Overall activity status: Deer movement has been generally good across the region, although a slight warming trend has tempered the frenzied feeding activity that occurred just a week ago. The forecast—with temperatures soaring close to 50, even in southern Minnesota and Wisconsin—does not hold much promise for things to improve greatly.
Rub making: I have seen no fresh rubs during recent hunts in Wisconsin and Minnesota. Some re-working of established rubs continues, however.
Scrape making: I just returned from a three-day blackpowder hunt in Wisconsin and found one fresh scrape as I scouted a fresh clearcut. The buck appeared to have used one of the downed aspen tops as his licking branch, and he pawed through several inches of snow to establish the scrape.
Fighting: Nothing to report, though I do expect some brawls to occur as bucks (usually strangers to each other) congregate at prime winter food sources.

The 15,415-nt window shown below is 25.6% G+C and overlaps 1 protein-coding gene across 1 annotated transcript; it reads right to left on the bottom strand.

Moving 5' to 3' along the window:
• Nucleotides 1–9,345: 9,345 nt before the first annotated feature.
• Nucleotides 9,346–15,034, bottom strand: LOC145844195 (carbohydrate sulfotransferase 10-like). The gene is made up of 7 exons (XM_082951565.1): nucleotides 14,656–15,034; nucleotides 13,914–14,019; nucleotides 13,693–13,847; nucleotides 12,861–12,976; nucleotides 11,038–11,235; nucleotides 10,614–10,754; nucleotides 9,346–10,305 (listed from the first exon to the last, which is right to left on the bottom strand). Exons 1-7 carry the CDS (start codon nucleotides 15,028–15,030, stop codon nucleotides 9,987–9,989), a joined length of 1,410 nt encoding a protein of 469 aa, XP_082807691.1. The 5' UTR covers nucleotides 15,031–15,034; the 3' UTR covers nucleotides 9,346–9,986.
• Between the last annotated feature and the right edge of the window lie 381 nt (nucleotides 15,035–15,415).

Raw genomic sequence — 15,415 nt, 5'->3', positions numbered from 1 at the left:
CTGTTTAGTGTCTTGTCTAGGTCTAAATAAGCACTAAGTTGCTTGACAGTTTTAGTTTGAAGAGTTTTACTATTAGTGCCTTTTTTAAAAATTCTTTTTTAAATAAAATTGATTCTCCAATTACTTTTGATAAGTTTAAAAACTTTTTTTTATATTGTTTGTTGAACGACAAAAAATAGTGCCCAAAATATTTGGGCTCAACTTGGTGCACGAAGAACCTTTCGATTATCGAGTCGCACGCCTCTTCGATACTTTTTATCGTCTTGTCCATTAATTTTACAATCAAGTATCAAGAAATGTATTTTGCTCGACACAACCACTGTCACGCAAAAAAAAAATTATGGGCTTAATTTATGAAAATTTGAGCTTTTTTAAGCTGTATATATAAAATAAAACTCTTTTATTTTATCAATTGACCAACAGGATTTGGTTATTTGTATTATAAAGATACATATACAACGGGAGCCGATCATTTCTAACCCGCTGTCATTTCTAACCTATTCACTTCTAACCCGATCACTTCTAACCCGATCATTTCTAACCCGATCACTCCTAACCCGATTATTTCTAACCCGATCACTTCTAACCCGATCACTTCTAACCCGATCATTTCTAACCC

Chasing: None to report.
Estrous signs: I haven’t witnessed any does that appear ready to breed, but I anticipate seeing just that in the days ahead. We’re about a month past peak breeding right now, and any unbred does and some fawns will come into heat, which should kick-start some secondary breeding for bucks.
Daytime movement: Whitetails have been moving fairly well during daylight hours. I sat the edge of a fresh clearcut on my northern Wisconsin muzzleloader hunt, and saw four deer during legal shooting hours. This was on public land just days after the general firearms season had closed. The next morning, my host Tom VanDoorn and I watched a mature 10-point buck feeding in an open area well after daylight. The buck had injured one of his front legs and was visibly limping. Tom had seen the buck chasing does a month ago, and felt the whitetail was feeding hard to make up for his efforts during the rut and to help his injury heal.
X-Factor: Hunting pressure and weather continue to have the greatest influence on how well whitetails move during daylight. Iowa and Illinois just hosted gun hunts over the weekend, and that influx of pressure will curb natural deer movement for several days. And, as noted above, a rise in temps may dampen the urgency of whitetails to feed.